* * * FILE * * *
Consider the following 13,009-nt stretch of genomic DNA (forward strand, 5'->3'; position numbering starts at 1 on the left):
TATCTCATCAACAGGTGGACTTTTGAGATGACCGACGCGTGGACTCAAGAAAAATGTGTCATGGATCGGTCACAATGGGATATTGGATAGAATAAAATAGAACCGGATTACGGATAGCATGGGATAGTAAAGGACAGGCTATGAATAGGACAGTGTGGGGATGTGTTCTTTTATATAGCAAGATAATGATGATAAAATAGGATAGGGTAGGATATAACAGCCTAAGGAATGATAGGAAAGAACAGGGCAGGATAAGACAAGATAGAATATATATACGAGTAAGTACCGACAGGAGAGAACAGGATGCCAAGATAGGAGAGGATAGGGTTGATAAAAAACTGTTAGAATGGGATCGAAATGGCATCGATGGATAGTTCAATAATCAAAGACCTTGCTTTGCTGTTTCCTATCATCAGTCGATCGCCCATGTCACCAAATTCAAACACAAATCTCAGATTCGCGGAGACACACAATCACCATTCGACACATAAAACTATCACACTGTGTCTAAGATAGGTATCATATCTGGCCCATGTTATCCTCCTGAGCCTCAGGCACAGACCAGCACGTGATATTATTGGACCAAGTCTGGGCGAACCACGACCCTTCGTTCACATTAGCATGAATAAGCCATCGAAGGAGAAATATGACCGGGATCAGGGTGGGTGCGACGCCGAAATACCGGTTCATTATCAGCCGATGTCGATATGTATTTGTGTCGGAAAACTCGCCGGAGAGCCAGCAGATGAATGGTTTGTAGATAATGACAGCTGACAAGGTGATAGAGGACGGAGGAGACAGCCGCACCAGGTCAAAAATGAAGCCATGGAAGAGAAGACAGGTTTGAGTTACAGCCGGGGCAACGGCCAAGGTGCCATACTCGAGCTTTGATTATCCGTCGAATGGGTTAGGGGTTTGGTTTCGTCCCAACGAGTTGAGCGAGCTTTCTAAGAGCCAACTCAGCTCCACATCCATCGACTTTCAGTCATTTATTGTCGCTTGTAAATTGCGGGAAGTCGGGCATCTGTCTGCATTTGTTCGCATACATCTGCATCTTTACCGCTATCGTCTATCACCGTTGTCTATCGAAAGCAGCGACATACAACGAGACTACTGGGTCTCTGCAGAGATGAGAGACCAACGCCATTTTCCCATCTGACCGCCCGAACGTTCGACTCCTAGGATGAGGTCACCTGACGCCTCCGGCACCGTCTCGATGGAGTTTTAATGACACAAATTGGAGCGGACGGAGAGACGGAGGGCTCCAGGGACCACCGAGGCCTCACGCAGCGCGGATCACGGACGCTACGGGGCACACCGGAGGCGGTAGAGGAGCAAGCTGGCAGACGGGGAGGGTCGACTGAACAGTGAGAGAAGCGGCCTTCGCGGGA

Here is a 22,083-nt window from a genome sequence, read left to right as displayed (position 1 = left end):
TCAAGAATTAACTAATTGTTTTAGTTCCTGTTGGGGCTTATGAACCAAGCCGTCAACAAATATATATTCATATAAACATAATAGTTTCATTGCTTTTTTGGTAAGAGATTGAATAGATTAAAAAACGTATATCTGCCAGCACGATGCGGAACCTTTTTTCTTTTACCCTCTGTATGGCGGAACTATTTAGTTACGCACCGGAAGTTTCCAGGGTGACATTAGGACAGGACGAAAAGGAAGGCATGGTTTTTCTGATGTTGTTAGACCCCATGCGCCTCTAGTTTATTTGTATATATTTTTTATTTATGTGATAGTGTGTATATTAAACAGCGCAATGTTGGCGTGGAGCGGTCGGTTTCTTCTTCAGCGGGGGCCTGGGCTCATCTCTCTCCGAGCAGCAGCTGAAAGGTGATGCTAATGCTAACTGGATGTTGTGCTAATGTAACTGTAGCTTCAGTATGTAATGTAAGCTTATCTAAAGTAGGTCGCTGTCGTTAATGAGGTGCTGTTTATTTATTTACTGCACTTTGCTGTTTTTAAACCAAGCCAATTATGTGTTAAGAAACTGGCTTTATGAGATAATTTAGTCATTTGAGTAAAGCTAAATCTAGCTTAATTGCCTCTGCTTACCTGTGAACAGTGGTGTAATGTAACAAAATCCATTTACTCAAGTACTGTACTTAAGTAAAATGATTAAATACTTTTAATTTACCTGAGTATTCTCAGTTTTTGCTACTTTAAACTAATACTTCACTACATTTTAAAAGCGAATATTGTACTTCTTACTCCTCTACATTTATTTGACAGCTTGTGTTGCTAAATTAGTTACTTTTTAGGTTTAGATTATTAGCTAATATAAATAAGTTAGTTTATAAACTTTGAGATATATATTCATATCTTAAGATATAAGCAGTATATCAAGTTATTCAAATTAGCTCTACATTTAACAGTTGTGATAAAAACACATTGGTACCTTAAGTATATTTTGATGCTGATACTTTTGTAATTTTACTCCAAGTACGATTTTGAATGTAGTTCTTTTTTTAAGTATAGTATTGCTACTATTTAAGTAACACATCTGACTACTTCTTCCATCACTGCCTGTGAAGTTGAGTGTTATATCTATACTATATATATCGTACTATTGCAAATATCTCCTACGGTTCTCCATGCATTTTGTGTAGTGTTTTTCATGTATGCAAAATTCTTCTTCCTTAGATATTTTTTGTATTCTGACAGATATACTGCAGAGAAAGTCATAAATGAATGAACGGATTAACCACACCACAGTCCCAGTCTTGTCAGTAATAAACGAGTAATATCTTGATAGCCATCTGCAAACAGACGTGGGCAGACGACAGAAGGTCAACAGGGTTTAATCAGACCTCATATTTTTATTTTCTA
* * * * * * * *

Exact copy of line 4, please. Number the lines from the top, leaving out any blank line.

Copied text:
TCAAGAATTAACTAATTGTTTTAGTTCCTGTTGGGGCTTATGAACCAAGCCGTCAACAAATATATATTCATATAAACATAATAGTTTCATTGCTTTTTTGGTAAGAGATTGAATAGATTAAAAAACGTATATCTGCCAGCACGATGCGGAACCTTTTTTCTTTTACCCTCTGTATGGCGGAACTATTTAGTTACGCACCGGAAGTTTCCAGGGTGACATTAGGACAGGACGAAAAGGAAGGCATGGTTTTTCTGATGTTGTTAGACCCCATGCGCCTCTAGTTTATTTGTATATATTTTTTATTTATGTGATAGTGTGTATATTAAACAGCGCAATGTTGGCGTGGAGCGGTCGGTTTCTTCTTCAGCGGGGGCCTGGGCTCATCTCTCTCCGAGCAGCAGCTGAAAGGTGATGCTAATGCTAACTGGATGTTGTGCTAATGTAACTGTAGCTTCAGTATGTAATGTAAGCTTATCTAAAGTAGGTCGCTGTCGTTAATGAGGTGCTGTTTATTTATTTACTGCACTTTGCTGTTTTTAAACCAAGCCAATTATGTGTTAAGAAACTGGCTTTATGAGATAATTTAGTCATTTGAGTAAAGCTAAATCTAGCTTAATTGCCTCTGCTTACCTGTGAACAGTGGTGTAATGTAACAAAATCCATTTACTCAAGTACTGTACTTAAGTAAAATGATTAAATACTTTTAATTTACCTGAGTATTCTCAGTTTTTGCTACTTTAAACTAATACTTCACTACATTTTAAAAGCGAATATTGTACTTCTTACTCCTCTACATTTATTTGACAGCTTGTGTTGCTAAATTAGTTACTTTTTAGGTTTAGATTATTAGCTAATATAAATAAGTTAGTTTATAAACTTTGAGATATATATTCATATCTTAAGATATAAGCAGTATATCAAGTTATTCAAATTAGCTCTACATTTAACAGTTGTGATAAAAACACATTGGTACCTTAAGTATATTTTGATGCTGATACTTTTGTAATTTTACTCCAAGTACGATTTTGAATGTAGTTCTTTTTTTAAGTATAGTATTGCTACTATTTAAGTAACACATCTGACTACTTCTTCCATCACTGCCTGTGAAGTTGAGTGTTATATCTATACTATATATATCGTACTATTGCAAATATCTCCTACGGTTCTCCATGCATTTTGTGTAGTGTTTTTCATGTATGCAAAATTCTTCTTCCTTAGATATTTTTTGTATTCTGACAGATATACTGCAGAGAAAGTCATAAATGAATGAACGGATTAACCACACCACAGTCCCAGTCTTGTCAGTAATAAACGAGTAATATCTTGATAGCCATCTGCAAACAGACGTGGGCAGACGACAGAAGGTCAACAGGGTTTAATCAGACCTCATATTTTTATTTTCTA